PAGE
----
The Velar is a Range Rover, so the controls for the car’s Terrain Response system are also part of this consolidation. That system controls the Velar’s engine, transmission, all-wheel drive system, suspension, and stability control system to provide optimum traction and control in a variety of situations. Available settings are Eco, Comfort, Grass-Gravel-Snow, Mud-Ruts, Sand, Dynamic, and Automatic mode. Naturally, as a Range Rover, the Velar possesses astounding off-road driving capability, though I expect most owners will be primarily interested in bad-weather security and the ability to reach a cabin or trailhead on a rutted road or driveway.
Qualcomm Snapdragon processors provide furious computing power that ensures that Pivo Pro is responsive, with no annoying lag or delay to user input. Additionally, during a week of driving, I never experienced any instability in the form of a frozen screen, lack of sound from the entertainment system, or other common problems with computer displays in cars. As updates, fixes, and improvements become available, the Velar receives the new software through wireless over-the-air updates, just as many EV owners have become accustomed to employing.
The company says that it has conducted exhausting testing, both digitally and with real people using the system, and, as a result, 80 percent of the tasks are accessible with two taps or fewer from the home screen. Access to common functions such as media, navigation, cameras, and window defrosters is facilitated by permanent shortcut icons on the display’s side edges.
The Pivi display shows the function of the Velar's air filtration system, which has increased relevance after a summer of wildfire smoke in the U.S.
For infotainment volume, the Velar has only a slider on the Pivi Pro screen and some capacitive touch surfaces on the steering wheel, neither of which is easy to find while keeping eyes on the road and neither of which is easy to operate smoothly while the Velar is in motion. Other manufacturers that have eliminated physical knobs for radio volume and tuning have returned at least the volume knob.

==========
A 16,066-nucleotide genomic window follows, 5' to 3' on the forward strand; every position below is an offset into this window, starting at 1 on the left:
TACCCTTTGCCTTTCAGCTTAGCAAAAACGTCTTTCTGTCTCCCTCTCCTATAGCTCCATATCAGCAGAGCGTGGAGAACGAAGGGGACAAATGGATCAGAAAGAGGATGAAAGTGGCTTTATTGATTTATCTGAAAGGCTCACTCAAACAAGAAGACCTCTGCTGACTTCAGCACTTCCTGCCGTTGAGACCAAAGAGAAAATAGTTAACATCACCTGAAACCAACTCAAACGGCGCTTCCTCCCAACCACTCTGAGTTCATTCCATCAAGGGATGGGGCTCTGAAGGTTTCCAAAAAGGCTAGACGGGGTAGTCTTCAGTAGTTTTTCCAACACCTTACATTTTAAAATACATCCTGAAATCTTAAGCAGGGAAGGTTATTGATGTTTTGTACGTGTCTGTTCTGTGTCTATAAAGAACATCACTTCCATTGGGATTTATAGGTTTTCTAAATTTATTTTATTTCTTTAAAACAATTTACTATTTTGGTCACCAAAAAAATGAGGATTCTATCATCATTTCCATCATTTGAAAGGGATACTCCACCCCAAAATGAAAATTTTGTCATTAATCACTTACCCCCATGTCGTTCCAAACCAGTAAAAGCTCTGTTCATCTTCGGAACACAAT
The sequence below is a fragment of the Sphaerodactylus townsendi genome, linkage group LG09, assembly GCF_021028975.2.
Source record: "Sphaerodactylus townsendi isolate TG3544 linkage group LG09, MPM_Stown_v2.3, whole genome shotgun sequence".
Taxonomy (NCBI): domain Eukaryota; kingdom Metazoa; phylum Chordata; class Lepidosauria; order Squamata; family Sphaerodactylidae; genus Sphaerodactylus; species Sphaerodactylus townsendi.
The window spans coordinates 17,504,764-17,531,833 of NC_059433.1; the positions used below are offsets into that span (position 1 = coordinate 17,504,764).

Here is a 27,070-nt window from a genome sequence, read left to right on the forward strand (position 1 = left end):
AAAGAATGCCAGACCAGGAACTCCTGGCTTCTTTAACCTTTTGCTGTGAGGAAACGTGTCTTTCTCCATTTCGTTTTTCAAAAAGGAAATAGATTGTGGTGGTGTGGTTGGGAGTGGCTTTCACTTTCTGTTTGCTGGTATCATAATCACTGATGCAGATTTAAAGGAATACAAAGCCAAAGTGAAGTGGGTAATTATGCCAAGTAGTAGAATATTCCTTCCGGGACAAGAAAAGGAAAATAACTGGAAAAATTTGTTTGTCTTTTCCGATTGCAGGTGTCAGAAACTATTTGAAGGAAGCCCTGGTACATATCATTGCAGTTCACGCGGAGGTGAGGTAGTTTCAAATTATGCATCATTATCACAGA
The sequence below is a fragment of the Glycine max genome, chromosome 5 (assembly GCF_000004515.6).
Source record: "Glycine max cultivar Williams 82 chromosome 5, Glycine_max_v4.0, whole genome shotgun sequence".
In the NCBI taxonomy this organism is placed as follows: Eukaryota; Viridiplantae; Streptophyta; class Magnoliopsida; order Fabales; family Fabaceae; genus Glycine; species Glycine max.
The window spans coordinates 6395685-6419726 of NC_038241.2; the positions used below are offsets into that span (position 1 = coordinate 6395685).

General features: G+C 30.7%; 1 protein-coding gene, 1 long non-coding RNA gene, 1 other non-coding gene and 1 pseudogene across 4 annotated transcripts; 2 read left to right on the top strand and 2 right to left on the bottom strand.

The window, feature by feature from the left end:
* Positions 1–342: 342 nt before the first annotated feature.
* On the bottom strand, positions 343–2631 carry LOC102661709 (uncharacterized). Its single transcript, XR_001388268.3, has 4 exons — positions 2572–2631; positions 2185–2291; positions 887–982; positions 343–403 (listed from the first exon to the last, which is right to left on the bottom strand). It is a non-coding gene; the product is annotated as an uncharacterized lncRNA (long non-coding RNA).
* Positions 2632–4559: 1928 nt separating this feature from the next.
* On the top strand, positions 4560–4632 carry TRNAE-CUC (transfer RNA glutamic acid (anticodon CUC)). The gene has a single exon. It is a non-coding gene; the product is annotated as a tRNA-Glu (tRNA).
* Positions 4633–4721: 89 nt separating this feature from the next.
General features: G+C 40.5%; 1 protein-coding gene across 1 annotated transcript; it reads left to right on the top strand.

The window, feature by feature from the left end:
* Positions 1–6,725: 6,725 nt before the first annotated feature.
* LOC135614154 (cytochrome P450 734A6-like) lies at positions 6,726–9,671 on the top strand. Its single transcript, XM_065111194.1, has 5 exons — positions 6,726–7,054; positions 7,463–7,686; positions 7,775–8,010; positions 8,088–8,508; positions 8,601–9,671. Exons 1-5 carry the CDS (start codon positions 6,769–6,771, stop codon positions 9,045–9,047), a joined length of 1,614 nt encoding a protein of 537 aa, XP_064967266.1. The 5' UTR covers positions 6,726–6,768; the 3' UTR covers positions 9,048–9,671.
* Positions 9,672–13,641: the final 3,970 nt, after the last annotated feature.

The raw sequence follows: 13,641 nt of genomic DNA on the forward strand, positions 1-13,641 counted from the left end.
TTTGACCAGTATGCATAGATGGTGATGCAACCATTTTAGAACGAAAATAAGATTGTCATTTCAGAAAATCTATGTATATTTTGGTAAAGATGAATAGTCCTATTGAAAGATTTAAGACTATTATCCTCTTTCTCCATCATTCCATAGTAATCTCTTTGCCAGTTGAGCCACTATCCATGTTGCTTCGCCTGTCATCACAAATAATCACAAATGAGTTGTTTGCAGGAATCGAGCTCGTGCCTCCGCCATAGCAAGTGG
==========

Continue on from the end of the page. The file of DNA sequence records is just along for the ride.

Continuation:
Similarly, controls for the seat heating and cooling is on-screen only. On startup, a temporary button appears on the Pivi Pro screen for a few seconds that lets the driver activate the heating and cooling in exactly the same mode and level as was used previously. So in October, when the weather might be cool in the morning and hot in the afternoon, the Velar offers the convenient opportunity to reactivate a state of seat heating/cooling that is no longer appropriate. More granular control requires a trip into the various menu layers, which is a tedious activity for an operation drivers might do nearly every time they start the car.
Travers insists that this is the modern way and that customers who live with the Velar will become accustomed to such hassles. “It's all about creating that sanctuary environment for our clients,” he said. “It's got to be usable, functional, and proportionate, right? So it can look lovely, but it's also going to work really well because we've now got two touchpoints. You've got your steering wheel, and you've got the big screen.”
The question is whether the team has gotten that balance right and whether the benchmark of accessing functions with two presses of a touch screen icon that may draw the driver’s eyes from the road and require more concentration to touch in a moving vehicle than grasping a physical knob or pressing a physical button. In my testing, they seem to have missed, but Travers says that he is confident based on the company’s testing program.
“We essentially give design a boundary to say ‘This is this the boundary of usability we need, go and design something beautiful,’ and then we iterate that, go through that process,” Travers explained. “Probably one of the biggest challenges, actually, was trying to balance that, to want to continue on that continuum of reductive design, but equally bring the clients on the journey with us because it's quite a departure actually, from two screens, or two buttons, to one screen.”
It is quite a departure, and surely some drivers will acclimate to the change. Others probably won’t, and even those who do may be at increased risk of distraction as they try to operate the system. Which is an ironic outcome for a design meant to reduce visual distractions.